Which generation will save the Christian church?
The Depression-era grandpa who steers the Chevy Impala to church each Sunday, the suspenders-wearing, Volvo-driving baby boomer, or the pony-tailed baby buster in the “Turn Or Burn You Worm” T-shirt?
Elmer Towns, a keynote speaker for the Christian Workers Conference in Spokane this weekend, places his bets on the group he calls uncommitted, violent and atheistic: the “baby bust” generation.
“I believe the baby busters can bring a revival to the American church,” he said Thursday at the Spokane Ag Trade Center. “The boomers can’t do it.”
Towns, dean of the school of religion at Liberty University in Lynchburg, Va., led one of 250 workshops planned for the conference, which continues through Saturday. His was called “Evangelizing Generation X: How to Reach Baby Busters.”
The conference, the largest of its kind in the country, is expected to bring 5,000 to 6,000 church workers to Spokane. They come from small-town churches in six states and Canada.
Bringing together handbell salesmen and bikers for Christ, satin-banner makers and stage-light salesmen, the conference provides innovative ideas and products designed to improve church ministry. The average size of the churches: 50 members.
“Those small churches are just vital to America,” said conference chairman Daryl Bursch of Spokane. “All we hear about is the mega-church, but that’s not where the bulk of the ministry is happening.” Sunday school teachers and pastors attend these conferences, in part, to keep their churches growing.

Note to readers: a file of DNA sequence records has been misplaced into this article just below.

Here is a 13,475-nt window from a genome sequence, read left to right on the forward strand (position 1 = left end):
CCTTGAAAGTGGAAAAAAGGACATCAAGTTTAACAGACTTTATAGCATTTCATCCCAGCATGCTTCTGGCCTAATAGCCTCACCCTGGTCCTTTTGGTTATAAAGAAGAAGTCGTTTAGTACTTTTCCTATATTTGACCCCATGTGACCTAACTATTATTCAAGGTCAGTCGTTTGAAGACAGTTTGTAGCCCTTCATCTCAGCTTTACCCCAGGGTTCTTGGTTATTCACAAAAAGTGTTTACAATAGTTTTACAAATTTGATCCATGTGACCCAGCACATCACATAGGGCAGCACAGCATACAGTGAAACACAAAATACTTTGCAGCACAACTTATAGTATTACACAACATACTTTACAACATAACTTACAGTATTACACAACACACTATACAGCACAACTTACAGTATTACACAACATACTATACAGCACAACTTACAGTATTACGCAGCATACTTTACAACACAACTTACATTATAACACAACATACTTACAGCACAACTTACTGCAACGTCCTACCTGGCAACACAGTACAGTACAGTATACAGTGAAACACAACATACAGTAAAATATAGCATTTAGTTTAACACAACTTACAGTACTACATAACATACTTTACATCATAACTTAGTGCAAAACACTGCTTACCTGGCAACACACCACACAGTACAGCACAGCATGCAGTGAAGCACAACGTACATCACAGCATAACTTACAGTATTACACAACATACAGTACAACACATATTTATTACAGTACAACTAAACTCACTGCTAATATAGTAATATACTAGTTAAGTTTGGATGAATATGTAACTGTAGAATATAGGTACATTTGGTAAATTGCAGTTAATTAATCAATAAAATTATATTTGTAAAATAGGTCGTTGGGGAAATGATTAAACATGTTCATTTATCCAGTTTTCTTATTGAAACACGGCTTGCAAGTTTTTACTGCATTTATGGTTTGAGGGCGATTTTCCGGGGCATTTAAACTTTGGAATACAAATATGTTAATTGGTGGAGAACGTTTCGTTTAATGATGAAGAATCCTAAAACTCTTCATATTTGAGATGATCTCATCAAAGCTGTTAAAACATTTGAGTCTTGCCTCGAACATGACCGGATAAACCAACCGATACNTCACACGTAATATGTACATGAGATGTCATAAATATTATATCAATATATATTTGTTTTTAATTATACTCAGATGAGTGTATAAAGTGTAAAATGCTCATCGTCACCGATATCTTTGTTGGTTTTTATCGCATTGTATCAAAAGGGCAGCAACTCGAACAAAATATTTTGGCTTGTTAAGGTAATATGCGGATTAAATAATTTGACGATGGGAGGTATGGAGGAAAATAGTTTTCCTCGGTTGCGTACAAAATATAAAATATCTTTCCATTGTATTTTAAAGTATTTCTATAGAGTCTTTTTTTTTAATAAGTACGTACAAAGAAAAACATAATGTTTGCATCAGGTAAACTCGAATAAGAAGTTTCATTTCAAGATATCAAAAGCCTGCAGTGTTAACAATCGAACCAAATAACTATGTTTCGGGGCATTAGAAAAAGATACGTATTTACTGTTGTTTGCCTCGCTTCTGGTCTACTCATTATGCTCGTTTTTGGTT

“For a long time, Christians took it for granted that everybody was in a church,” Bursch said. “Now we’re waking up and realizing there are a whole lot of people who haven’t been raised in a church.”
In the exhibit halls, 168 booths display everything from Noah’s Ark floor puzzles to the Timothy Plan, a mutual fund that won’t invest in companies that support abortion, pornography or television violence.
“We’ve drawn a line in the sand,” says Arthur Ally, Timothy Plan president from Orlando, Fla.
At Towns’ workshop Thursday afternoon, he described the baby buster generation - those born from 1965 to 1985 - as angry, violent and racist. Their heroes, he says, are Rambo and Terminator.
He said they’re the isolated children of divorced baby boomers, who move often, and lack lifelong friendships. They’re materialistic and self-absorbed.
And Towns loves them.
“The baby busters are unpretentious,” he said. “They know it’s hard. They have no illusions that society or the government will solve their problems.”
The baby busters’ violence, Towns believes, mirrors the lawlessness of a society lacking absolute values.
But they come to church because they’re searching for answers, he says. Once there, they are eager to take a decisive stand.
“The church is going to be all right when the busters take over,” Towns said. “They live in a world where there are no moral absolutes. But they come into the church and they find Jesus, who says, ‘I am the way, the truth and the life.’ They come into the church that says there are moral absolutes.”
After Towns’ session, 19-year-old John Thorpe of Sandpoint said much of Towns’ perspective seemed to fit his generation.
“I don’t think our generation is racist,” said Thorpe, who was home-schooled. “But it is pretty violent.
“My hero is the Terminator.”
, DataTimes ILLUSTRATION: 2 Color Photos
MEMO: This sidebar appeared with the story: Promise Keepers About 2,000 men are expected to attend a Promise Keepers wake-up call at the Spokane Opera House on Saturday. The event, from 9:30 a.m. to noon, features Wayne Taylor, senior pastor of Calvary Fellowship in Seattle, and Reggie Witherspoon, founder of Seattle’s Mount Calvary Christian Center. Promise Keepers brings Christian men together to build strong families and churches. A conference of 64,000 men is planned for the Seattle Kingdome April 26 and 27.
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